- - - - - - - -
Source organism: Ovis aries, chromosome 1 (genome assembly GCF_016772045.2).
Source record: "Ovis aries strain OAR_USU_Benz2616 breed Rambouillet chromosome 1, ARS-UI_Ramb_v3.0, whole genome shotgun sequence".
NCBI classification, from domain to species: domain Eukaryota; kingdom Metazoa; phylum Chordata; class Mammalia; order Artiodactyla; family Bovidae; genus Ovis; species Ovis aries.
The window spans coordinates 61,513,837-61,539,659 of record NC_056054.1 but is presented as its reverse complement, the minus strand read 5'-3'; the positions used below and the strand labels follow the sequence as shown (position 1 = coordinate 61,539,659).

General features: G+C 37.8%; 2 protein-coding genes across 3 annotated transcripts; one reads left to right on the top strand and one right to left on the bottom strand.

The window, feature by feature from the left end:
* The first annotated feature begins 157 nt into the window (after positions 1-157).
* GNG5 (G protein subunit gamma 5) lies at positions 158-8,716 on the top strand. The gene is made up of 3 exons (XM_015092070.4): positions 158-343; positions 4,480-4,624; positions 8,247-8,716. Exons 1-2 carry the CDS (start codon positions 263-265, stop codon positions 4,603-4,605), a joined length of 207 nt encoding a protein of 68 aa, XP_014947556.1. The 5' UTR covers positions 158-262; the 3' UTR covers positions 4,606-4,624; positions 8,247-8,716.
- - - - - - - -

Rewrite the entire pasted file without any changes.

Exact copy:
Source organism: Ovis aries, chromosome 1 (genome assembly GCF_016772045.2).
Source record: "Ovis aries strain OAR_USU_Benz2616 breed Rambouillet chromosome 1, ARS-UI_Ramb_v3.0, whole genome shotgun sequence".
NCBI classification, from domain to species: domain Eukaryota; kingdom Metazoa; phylum Chordata; class Mammalia; order Artiodactyla; family Bovidae; genus Ovis; species Ovis aries.
The window spans coordinates 61,513,837-61,539,659 of record NC_056054.1 but is presented as its reverse complement, the minus strand read 5'-3'; the positions used below and the strand labels follow the sequence as shown (position 1 = coordinate 61,539,659).

General features: G+C 37.8%; 2 protein-coding genes across 3 annotated transcripts; one reads left to right on the top strand and one right to left on the bottom strand.

The window, feature by feature from the left end:
* The first annotated feature begins 157 nt into the window (after positions 1-157).
* GNG5 (G protein subunit gamma 5) lies at positions 158-8,716 on the top strand. The gene is made up of 3 exons (XM_015092070.4): positions 158-343; positions 4,480-4,624; positions 8,247-8,716. Exons 1-2 carry the CDS (start codon positions 263-265, stop codon positions 4,603-4,605), a joined length of 207 nt encoding a protein of 68 aa, XP_014947556.1. The 5' UTR covers positions 158-262; the 3' UTR covers positions 4,606-4,624; positions 8,247-8,716.